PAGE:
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Interview with Spoken Word artist Sally Porter

Matt Jacobson interviews Spoken Word artist Sally Porter.

“Lots of poets romanticise the countryside, I find my peace in the city – where cranes, like steel giraffes, stride gracefully across the Mersey horizon”.

When did you begin to have an interest in poetry?

I genuinely can’t remember a time when I didn’t love poetry. When I was a small child, my mum bought me Robert Louis Stevenson’s ‘Child’s Garden of Verses’ which I would read every night before I went to sleep, and as my mum loved poetry too, we had a fair number of books in the house. I started writing my own poems from when I was 7 or 8, but I was too shy to share them – I hid them under my bed. Eventually, I plucked up the courage to show some of my poetry to Spoken Word artist Saint Vespaluus; he said that he loved my work, and this inspired me and gave me the confidence to appear at my first live event.

And what is it about poetry that you connected with?

I like the fact that there are no rules in poetry – you’re not bound by grammatical norms such as capital letters or full stops – and they feel more personal than many prose texts. Every poem, even the shortest, tells a story.

Who were your first influences?

Music plays a significant part here – as I was growing up, my mum would play albums by Dory Previn, James Taylor and Bob Dylan, all of whom wrote incredible lyrics, and then when I was 12, I heard Leonard Cohen and he became my favourite. I persuaded my dad to join Birkenhead’s Record Library so he could borrow Songs of Leonard Cohen (you had to be over 16 to join) and I spent the next week listening and painstakingly transcribing the lyrics into a notebook – I still have it! I then discovered Sylvia Plath and Robert Lowell, and my obsession with the confessional poets began. I also fell in love with Irish poet Seamus Heaney, and when, unbelievably, he came to Birkenhead’s Williamson Art Gallery to read his poems, I was the happiest girl in Birkenhead (although I cried throughout the reading- he probably thought I was strange). More recently, I’ve been influenced by American performance poet Andrea Gibson and I’m also a fan of Instapoets such as Atticus and Nikita Gill; I love the democracy of poetry on Instagram – you don’t need an agent or publisher to share your work, and people can access it for free.

Sally Porter – Photo from S Porter Library

How would you describe your poetry, is there a theme within, if so – could you expand?

In his poem Personal Helicon, Seamus Heaney writes “I rhyme to see myself, to set the darkness echoing”, and that rings true with me – my poetry explores moments from my life and tries to make sense of them. Sometimes, they are inspired by a line of conversation or a post on social media, others celebrate things I have seen or people I have known. I’d like to think there’s a real notion of place in my poems – I focus on moments in time, in specific places, whether it’s Skeleton Records in Birkenhead, or Kelvingrove Gallery in Glasgow. My current favourite poets include Raymond Carver and Charles Bukowski; I’d like to think their ‘stripped down’ style has influenced my own writing.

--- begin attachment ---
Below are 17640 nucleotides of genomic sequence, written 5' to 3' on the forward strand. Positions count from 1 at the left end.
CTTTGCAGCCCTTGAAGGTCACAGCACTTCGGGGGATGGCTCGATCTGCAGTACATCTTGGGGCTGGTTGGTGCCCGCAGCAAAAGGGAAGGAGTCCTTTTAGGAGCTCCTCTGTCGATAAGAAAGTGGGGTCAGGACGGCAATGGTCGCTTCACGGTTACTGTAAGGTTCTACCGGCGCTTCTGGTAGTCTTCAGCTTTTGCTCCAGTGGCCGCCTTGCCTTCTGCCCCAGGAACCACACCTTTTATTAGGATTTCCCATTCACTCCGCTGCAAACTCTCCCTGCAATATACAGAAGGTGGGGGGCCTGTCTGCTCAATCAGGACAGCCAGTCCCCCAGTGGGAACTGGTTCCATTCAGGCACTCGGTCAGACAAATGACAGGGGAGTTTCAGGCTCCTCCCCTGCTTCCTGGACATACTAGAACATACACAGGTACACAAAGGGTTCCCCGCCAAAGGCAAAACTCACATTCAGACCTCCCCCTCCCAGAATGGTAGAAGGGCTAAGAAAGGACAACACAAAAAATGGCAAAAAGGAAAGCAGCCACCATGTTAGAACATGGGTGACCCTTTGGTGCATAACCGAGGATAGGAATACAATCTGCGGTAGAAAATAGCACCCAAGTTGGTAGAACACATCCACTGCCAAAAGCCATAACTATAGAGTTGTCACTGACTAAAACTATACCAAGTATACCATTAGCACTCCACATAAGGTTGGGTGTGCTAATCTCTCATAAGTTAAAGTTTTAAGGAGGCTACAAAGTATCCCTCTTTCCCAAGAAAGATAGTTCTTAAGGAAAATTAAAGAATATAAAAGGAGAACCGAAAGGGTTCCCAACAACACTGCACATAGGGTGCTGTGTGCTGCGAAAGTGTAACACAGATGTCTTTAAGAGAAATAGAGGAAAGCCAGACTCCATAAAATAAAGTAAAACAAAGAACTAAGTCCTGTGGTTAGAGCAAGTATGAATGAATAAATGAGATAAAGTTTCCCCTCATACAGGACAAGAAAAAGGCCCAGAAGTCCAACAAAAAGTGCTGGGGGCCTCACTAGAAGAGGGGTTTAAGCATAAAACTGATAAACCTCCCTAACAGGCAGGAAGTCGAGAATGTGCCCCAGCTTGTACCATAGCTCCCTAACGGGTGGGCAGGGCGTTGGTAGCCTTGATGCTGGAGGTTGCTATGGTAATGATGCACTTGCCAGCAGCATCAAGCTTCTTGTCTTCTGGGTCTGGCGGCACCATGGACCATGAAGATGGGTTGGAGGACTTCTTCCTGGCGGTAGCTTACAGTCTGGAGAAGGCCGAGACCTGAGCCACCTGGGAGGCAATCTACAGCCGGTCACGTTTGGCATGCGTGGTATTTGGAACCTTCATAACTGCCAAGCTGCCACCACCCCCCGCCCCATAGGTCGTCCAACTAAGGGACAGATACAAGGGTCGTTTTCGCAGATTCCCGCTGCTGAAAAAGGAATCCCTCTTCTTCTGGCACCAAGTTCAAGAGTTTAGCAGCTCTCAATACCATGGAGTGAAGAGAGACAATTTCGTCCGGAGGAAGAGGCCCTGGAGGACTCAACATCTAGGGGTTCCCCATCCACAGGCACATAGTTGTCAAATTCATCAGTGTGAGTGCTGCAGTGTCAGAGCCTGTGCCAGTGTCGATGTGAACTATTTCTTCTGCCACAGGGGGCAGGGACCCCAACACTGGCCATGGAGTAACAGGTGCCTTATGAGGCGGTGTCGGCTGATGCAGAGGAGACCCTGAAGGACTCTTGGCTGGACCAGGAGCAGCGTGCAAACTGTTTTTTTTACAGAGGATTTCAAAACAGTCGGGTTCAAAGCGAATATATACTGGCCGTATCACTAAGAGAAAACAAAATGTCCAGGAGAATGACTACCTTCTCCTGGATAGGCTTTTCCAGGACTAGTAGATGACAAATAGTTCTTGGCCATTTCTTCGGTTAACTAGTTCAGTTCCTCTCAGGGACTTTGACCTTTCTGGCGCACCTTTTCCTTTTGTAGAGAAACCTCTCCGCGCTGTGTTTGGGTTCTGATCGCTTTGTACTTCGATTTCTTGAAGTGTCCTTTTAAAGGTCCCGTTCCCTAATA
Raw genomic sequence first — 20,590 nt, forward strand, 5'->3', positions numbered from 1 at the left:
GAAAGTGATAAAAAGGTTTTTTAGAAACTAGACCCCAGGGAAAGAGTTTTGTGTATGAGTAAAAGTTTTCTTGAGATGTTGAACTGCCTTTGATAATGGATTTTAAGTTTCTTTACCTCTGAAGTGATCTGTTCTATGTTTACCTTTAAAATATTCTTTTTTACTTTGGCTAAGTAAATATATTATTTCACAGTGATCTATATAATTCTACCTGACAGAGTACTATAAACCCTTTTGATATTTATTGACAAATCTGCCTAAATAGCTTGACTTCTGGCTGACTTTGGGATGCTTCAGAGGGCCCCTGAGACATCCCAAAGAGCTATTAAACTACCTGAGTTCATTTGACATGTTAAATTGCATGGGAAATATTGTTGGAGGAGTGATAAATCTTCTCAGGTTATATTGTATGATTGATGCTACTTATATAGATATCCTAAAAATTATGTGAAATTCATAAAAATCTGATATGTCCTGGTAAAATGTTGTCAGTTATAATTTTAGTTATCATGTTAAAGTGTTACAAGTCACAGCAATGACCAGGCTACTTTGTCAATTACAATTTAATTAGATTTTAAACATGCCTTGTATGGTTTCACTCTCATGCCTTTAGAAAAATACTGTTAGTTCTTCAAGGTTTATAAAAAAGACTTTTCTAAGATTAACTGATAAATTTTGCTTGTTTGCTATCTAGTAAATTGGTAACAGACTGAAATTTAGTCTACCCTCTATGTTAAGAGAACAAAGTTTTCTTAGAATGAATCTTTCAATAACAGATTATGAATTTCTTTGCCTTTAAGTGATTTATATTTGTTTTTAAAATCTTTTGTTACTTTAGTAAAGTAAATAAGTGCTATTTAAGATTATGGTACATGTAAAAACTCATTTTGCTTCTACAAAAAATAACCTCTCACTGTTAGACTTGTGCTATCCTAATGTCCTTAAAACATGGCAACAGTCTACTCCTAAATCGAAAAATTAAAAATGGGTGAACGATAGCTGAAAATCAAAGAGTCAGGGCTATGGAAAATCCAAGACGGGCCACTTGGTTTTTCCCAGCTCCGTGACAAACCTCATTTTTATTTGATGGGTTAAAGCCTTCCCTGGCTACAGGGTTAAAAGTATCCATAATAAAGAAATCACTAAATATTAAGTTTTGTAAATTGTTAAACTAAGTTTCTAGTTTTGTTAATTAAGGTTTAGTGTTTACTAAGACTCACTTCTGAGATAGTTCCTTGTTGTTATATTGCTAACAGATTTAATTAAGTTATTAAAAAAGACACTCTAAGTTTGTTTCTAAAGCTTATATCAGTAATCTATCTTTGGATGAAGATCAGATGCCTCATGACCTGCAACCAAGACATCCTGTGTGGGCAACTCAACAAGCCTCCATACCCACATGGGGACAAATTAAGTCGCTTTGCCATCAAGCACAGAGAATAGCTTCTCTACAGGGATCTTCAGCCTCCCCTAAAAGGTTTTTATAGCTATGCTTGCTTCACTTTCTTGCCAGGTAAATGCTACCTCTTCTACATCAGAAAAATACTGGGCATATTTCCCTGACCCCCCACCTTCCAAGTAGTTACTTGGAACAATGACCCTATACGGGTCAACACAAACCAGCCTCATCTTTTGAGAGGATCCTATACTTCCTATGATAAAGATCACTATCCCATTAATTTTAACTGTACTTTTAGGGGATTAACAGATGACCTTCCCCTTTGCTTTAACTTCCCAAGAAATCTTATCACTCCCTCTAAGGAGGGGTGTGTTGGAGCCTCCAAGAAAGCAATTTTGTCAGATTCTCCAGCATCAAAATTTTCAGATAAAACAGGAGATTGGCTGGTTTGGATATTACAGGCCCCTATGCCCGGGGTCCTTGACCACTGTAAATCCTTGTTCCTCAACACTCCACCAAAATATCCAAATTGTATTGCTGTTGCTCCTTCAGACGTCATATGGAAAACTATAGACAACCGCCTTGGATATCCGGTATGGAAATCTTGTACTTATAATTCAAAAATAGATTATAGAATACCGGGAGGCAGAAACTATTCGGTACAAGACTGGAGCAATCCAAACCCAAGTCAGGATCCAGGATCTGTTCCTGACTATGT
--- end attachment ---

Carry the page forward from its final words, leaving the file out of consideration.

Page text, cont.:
You have performed in venues across the country; does the venue add any value or power to the poem?

I think the venue adds value to the performance of the poem rather than the poem itself. If it’s a ‘safe’ space with a responsive audience, the whole experience is much more enjoyable, and I feel as if my poetry comes alive. Some of my favourites in recent weeks have been Leap of Faith at The Denbigh Castle and Poetry Beyond Borders in Sotto (Wood Street), but I have also loved reading at the beautiful Reader Mansion in Calderstones Park, and the fabulous Future Yard over in Birkenhead. The Blast events at The Old Bank Alehouse (Aigburth Rd) and The Excelsior (Dale Street) are always great nights too.

Sally Porter – Photo from S Porter Library

Has Liverpool inspired your work?

Definitely. I moved from the Wirral to Liverpool in 1996 and I love my adopted city, it underpins much of my work. I am particularly drawn to the history and architecture of the stretch of dockland from Bramley Moore to Bootle, which I celebrate in my poems ‘Landscape’ and ‘Names’, but there are references to locations all around the city in my work, from Holt Field in Mossley Hill to Lime St Station. The concept of place is very important to me, and whilst lots of poets romanticise the countryside, I find my peace in the city “where cranes, like steel giraffes, stride gracefully across the Mersey horizon” (Landscape).

How do people contact you to perform?

I can be contacted via Instagram @salporterliterature or by email salporter@hotmail.com.

And what next for Sally Porter?

The dream would be to publish a pamphlet or book of my poetry, but in reality I am having such a great time attending the wide range of Spoken Word events across Liverpool, I have a few poems in publications such as Word Vomit Zine and Late Britain, so I just hope it all continues. I have met so many great performers over the past year whom I now count as friends – I feel as if I have found my tribe.

With thanks to Sally Porter, and with Love and Peace,

Matt

Matt Jacobson

Explore Liverpool

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